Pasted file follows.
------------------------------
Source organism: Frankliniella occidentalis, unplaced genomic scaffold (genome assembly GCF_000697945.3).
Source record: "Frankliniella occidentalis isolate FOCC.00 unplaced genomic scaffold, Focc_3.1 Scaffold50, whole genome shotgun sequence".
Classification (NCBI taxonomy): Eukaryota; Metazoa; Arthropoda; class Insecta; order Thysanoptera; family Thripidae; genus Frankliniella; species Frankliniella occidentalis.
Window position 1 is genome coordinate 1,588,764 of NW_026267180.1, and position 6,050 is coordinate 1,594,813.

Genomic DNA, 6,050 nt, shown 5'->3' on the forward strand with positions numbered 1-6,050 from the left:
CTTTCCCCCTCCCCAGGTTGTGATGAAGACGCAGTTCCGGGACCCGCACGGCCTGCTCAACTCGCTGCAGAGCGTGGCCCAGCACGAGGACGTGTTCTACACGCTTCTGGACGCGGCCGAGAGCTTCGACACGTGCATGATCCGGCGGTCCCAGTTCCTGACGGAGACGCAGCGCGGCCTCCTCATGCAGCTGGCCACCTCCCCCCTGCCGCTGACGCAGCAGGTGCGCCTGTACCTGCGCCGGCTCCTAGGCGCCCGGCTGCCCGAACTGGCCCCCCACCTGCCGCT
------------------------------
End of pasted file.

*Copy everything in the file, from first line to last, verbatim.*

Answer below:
Source organism: Frankliniella occidentalis, unplaced genomic scaffold (genome assembly GCF_000697945.3).
Source record: "Frankliniella occidentalis isolate FOCC.00 unplaced genomic scaffold, Focc_3.1 Scaffold50, whole genome shotgun sequence".
Classification (NCBI taxonomy): Eukaryota; Metazoa; Arthropoda; class Insecta; order Thysanoptera; family Thripidae; genus Frankliniella; species Frankliniella occidentalis.
Window position 1 is genome coordinate 1,588,764 of NW_026267180.1, and position 6,050 is coordinate 1,594,813.

Genomic DNA, 6,050 nt, shown 5'->3' on the forward strand with positions numbered 1-6,050 from the left:
CTTTCCCCCTCCCCAGGTTGTGATGAAGACGCAGTTCCGGGACCCGCACGGCCTGCTCAACTCGCTGCAGAGCGTGGCCCAGCACGAGGACGTGTTCTACACGCTTCTGGACGCGGCCGAGAGCTTCGACACGTGCATGATCCGGCGGTCCCAGTTCCTGACGGAGACGCAGCGCGGCCTCCTCATGCAGCTGGCCACCTCCCCCCTGCCGCTGACGCAGCAGGTGCGCCTGTACCTGCGCCGGCTCCTAGGCGCCCGGCTGCCCGAACTGGCCCCCCACCTGCCGCT